A Tribe Called Quest – Midnight Marauders

I found out about A Tribe Called Quest a couple of years ago. I went to see this amazing documentary about them called Beats, Rhymes & Life: The Travels of A Tribe Called Quest. It was in the Cork Film Festival about three years ago with Stevie G, Caoilian Sherlock and Brendan Canty. I just fell in love with them. I didn’t know anything about them beforehand. The documentary really captured the struggles of Phife and Q-Tip and the love they had for music. This is an incredible album. There’s a bit in the documentary where they talk about all the faces on the cover and people were ringing each other up asking “Did you get a call? Are you gonna be on the cover?” De La Soul are in here somewhere and The Jungle Brothers. Anyone who helped them or inspired them are there. I fell in love with them and I instantly had to know everything about them. I got their first album People’s Instinctive Travels and the Paths of Rhythm and I listened to that for ages. Then I remember going to The Hobo Convention in The Pavilion one day and there were three Tribe albums there. I bought them all straight away. They were like a fiver each. They are a bit battered and bit worn but I don’t care because they are mine.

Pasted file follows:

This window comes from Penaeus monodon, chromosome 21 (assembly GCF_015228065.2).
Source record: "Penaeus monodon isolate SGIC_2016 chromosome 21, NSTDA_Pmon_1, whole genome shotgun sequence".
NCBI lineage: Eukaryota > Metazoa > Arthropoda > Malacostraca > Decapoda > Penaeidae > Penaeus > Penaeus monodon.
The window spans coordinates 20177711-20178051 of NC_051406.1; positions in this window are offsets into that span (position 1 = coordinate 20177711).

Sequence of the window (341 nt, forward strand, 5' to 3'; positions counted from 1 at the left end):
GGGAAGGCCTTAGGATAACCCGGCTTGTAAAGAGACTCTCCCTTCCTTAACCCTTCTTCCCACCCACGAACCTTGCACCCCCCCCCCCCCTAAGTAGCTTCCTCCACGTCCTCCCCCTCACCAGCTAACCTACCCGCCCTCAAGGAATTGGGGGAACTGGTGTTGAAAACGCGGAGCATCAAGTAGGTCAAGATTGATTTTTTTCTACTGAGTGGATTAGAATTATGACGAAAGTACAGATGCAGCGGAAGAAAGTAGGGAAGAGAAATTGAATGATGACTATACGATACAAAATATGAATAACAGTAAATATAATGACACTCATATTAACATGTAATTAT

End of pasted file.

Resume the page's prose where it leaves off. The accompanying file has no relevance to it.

This album has amazing songs on it like ‘Electric Relaxation’, ‘We Can Get Down’ and ‘Award Tour’. The whole album is really well put together and there’s this thread running through the whole thing with this tour guide. When I started listening to them, so did a lot of my friends. It was this thing we all found together. We all were like, “Have you heard that Tribe song?” “Yeah, yeah I only found that the other day.” It was this secret thing we all had together and we had these stories that we traded together, these songs that we’d pass back and forth. They always make me happy. They never upset me. They’ve only brought out about five albums and I’ve listened to two of them extensively because I’m saving the rest. They’re not going to release any more music because they all hate each other. I’m saving the later albums for a time when I’m gonna need them. I’m getting all I can out of these two. It’s a really important album to me. I listened to a bit of hip-hop when I was younger but Tribe really brought me back to listening to hip-hop again. It made me want to discover all the things that happened around that time.

 
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Steely Dan – Aja